To recap: remember, there’s two types of risks:
Job Risk: the chance your job will no longer exist
Career Risk: the chance your long-term career will be negatively affected
Founding a company might have job risk, but it often has little career risk. It’s an example of an asymmetric bet—a bet that, if it works, will have tremendous upside, and if it doesn’t, will still generate optionality.
I think the ways we’re taught to think about these concepts is backwards: we think something is risky (e.g. starting a company) when it actually buys optionality, and we think we’re buying optionality (e.g. joining Goldman Sachs) when we’re actually taking a big risk.
In starting a company, we’re capping our downside—assuming the privilege to afford it—and in joining Goldman Sachs etc, we’re capping our upside.
In short, I think the mistake we make is not understanding that taking more risk, when the benefits are asymmetric, often creates more optionality.
Consider starting a company for example—the bigger risk is not that you fail, it’s that, if you don’t start enough companies, you don’t get enough actual shots on goal to actually create a big company.
I want to talk about asymmetric bets more broadly and how people should pursue them—particularly early in their career—as their downside is often just their time.
Asymmetric opportunities usually have meaningful upside in a success case, and meaningful learning or development in a downside case. If the downside case is still one of the best case scenarios you can imagine, then that’s an easy asymmetric bet to take.
In addition to pursuing things that have meaningful upside (and thus some risk), asymmetric bets can also involve taking a bet in risky spaces that other people aren’t pursuing:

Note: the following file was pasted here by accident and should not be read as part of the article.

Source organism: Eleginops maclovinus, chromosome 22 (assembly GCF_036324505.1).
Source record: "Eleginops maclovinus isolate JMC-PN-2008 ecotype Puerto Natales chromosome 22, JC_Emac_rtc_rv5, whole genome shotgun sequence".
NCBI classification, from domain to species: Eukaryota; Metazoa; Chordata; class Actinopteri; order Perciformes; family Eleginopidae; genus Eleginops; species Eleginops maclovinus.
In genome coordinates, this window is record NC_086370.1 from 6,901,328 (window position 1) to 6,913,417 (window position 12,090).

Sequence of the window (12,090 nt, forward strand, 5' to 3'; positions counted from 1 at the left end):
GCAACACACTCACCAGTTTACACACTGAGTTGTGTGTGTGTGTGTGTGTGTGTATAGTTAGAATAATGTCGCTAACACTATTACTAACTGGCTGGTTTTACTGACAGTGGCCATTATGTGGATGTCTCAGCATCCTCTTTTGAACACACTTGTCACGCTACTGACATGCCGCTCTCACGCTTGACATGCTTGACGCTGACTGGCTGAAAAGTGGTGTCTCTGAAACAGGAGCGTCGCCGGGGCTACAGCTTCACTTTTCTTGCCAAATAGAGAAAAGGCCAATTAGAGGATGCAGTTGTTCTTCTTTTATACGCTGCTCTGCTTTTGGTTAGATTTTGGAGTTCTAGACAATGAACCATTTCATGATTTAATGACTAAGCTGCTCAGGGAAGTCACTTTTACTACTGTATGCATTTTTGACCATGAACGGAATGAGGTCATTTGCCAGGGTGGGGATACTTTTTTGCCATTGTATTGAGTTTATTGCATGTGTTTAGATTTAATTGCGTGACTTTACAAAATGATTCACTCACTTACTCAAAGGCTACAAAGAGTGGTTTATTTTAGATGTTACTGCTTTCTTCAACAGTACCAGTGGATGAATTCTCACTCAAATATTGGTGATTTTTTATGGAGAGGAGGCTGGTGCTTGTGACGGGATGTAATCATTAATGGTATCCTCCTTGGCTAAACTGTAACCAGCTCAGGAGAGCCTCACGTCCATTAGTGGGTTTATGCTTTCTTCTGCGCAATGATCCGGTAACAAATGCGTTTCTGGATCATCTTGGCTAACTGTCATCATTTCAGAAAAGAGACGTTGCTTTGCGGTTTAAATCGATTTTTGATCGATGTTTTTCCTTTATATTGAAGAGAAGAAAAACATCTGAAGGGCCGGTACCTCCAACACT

Many ambitious people, even though they understand intellectually how smart risk brings optionality, still prefer the more conventional paths of accumulating optionality.
They compete insanely hard to accumulate options for the future instead of figuring out what they really want to do & doing that instead.
I’d argue we are trained to optimize for optionality from a young age:
“I don't know what I’m gonna do with my life so I’m gonna get a degree.”
“I don’t know what to do with this degree so I’m gonna get a grad degree.”
“I don’t know what to do with this grad degree, so I’m gonna get a consulting job to figure out what I truly want.”
It’s like spending your whole life filling up the gas tank without ever driving.
Why does this happen? Because people don’t want to look dumb, even for a short period of time.
And that’s the biggest mistake I think young people make: They’re afraid to look dumb, so they follow safe paths that cap their downside, not realizing that they also cap their upside.
And said paths are often tournament-style competitions, perhaps not as safe as they think.
The irony is that, in failing to take risks, we fail to gain the optionality that comes from doing so.